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Talking Trade blog

Trans-Pacific Partnership (TPP): Predictions for the last round


Published 29 July 2015

A professor of mine once suggested that I never write anything about ongoing events until after I had tenure. This way, I would never find myself in the embarrassing (and potentially career-ending) position of being completely proven wrong by unfolding events.

I am going to ignore this excellent piece of advice and make a series of predictions about the Trans-Pacific Partnership (TPP), while the 12 trade ministers are currently meeting in Hawaii.   

We, of course, have no idea what will happen in these negotiations, but here are my predictions:

Officials will conclude the negotiations on Saturday.  The round is supposed to end on Friday, but these sort of down-to-the-wire negotiations rarely end on schedule. 

The World Trade Organization (WTO) found this out to its peril in Seattle in 1999.  Given the protests outside the convention center, delegates were unable to get to the meeting venues until a full day had passed.  This compressed the negotiations into an even shorter time period.

A convention of dentists was scheduled to arrive immediately after the WTO ministerial finished.  It was not possible to reschedule the dentists or move the trade meetings anywhere else.  This meant that trade delegates did not have enough time to reach agreement on their agenda and the negotiations ended in collapse.  It took two years before the WTO was able to try again in Doha, Qatar, to launch a new round of trade talks in 2001.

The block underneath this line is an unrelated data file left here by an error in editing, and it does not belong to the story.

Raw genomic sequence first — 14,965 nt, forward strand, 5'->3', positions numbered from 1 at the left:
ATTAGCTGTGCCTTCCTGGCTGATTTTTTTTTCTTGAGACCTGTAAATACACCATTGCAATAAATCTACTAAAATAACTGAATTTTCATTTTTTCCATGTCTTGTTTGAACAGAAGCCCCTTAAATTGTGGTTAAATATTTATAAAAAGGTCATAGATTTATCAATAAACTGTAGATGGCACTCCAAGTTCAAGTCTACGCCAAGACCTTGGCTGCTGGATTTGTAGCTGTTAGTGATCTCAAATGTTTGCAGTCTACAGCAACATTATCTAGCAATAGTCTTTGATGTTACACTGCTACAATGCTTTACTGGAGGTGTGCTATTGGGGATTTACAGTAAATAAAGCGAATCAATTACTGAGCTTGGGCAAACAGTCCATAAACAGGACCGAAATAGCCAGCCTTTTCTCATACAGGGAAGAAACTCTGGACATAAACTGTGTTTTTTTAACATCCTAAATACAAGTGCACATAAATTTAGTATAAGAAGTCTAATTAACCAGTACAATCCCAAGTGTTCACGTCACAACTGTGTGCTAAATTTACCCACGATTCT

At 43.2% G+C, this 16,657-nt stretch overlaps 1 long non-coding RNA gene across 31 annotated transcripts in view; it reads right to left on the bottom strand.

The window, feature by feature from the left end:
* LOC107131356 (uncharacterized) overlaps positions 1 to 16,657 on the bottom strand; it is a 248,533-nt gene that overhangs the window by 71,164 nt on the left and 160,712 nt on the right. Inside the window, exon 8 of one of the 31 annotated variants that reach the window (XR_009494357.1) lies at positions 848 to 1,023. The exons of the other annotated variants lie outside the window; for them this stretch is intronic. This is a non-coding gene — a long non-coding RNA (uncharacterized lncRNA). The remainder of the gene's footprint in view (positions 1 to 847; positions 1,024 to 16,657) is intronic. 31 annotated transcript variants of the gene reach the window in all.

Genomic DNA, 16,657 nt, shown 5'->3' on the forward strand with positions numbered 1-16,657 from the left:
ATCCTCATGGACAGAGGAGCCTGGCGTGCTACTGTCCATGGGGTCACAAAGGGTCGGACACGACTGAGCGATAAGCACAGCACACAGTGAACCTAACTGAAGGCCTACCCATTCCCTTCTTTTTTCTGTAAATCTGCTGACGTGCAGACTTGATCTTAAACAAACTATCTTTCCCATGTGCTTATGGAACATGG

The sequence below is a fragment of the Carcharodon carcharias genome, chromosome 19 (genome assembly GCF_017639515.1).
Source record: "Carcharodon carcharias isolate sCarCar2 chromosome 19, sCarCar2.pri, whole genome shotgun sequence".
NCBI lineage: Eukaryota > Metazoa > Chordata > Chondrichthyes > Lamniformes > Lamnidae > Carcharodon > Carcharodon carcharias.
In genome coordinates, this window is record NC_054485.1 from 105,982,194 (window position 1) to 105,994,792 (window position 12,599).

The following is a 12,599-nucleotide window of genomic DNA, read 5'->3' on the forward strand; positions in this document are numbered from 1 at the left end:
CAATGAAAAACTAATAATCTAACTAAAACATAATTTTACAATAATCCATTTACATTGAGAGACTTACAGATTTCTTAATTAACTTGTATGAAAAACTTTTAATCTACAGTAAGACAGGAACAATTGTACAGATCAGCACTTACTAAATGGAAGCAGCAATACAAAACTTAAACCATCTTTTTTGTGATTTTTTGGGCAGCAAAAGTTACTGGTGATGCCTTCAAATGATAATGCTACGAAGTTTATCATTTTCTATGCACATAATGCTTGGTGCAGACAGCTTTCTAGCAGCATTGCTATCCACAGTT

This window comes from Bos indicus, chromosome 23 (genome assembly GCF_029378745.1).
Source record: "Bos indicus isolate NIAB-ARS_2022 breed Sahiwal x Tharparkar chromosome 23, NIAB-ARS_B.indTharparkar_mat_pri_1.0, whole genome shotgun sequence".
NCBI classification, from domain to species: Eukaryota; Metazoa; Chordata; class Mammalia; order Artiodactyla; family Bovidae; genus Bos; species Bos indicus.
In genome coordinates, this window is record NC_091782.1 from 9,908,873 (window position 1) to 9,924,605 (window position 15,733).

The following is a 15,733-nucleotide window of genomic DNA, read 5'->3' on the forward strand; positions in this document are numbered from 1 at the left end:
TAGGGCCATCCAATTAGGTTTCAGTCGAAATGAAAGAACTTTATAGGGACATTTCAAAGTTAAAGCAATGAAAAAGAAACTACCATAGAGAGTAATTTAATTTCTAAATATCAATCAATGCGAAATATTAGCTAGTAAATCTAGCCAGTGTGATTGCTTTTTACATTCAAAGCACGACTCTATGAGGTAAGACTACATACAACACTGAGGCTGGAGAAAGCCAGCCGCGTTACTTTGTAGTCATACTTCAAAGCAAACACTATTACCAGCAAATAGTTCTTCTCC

Negotiations will conclude.  This is a controversial prediction, but if I’m going to go out on a limb, I should go all the way.  Talks will end because, after more than 5 years, officials have cleared the path to conclusion.  The remaining issues are sensitive and politically (and potentially economically) hard to resolve, but everyone has been focused on outcomes for some time now.  The last bit requires a leap of faith and a willingness to commit. 

At this point, most of these compromises are not time consuming to resolve either.  They require a decision.  For example, how many tons (exactly) is Japan willing to grant in new market access for polished rice?  The text on issues like this is otherwise done and officials are just waiting for the final numbers to be inserted by political leaders.

The agreement will finish with all 12 parties—but entry into force may not include all 12.  As we head into the finish line, two countries (especially) are facing domestic political challenges that make closure particularly difficult:  Canada and Malaysia. 

Canada has been pursuing a high risk, hardball tactic of refusing to discuss dairy concessions of any kind.  As we get to the end, the government has to decide if it is willing to pull out of an agreement that should dramatically increase market opportunities for Canadian companies on behalf of roughly 13,000 dairy farmers.  These farmers—mind you—will not be facing the complete elimination of a system of protection that has been in place for decades, but likely a much more modest opening over very long time horizons.  I would like to think that cooler heads will prevail and Canada will be a partner in the closure announcement and enter the agreement with the rest.

Malaysia faces more difficult challenges.  The Prime Minister just fired key cabinet officials yesterday as part of a plan to contain a growing domestic scandal.  Some of the provisions in the TPP (such as opening central government procurement markets more transparently and allowing some state owned enterprises to be subject to market forces) may be difficult.  Hence, it is possible that Malaysia will be present for the photos this weekend, but may delay entry into force for the agreement.  (The economic consequences for Malaysia of delay will be important, but that is the subject of another blog in the future.)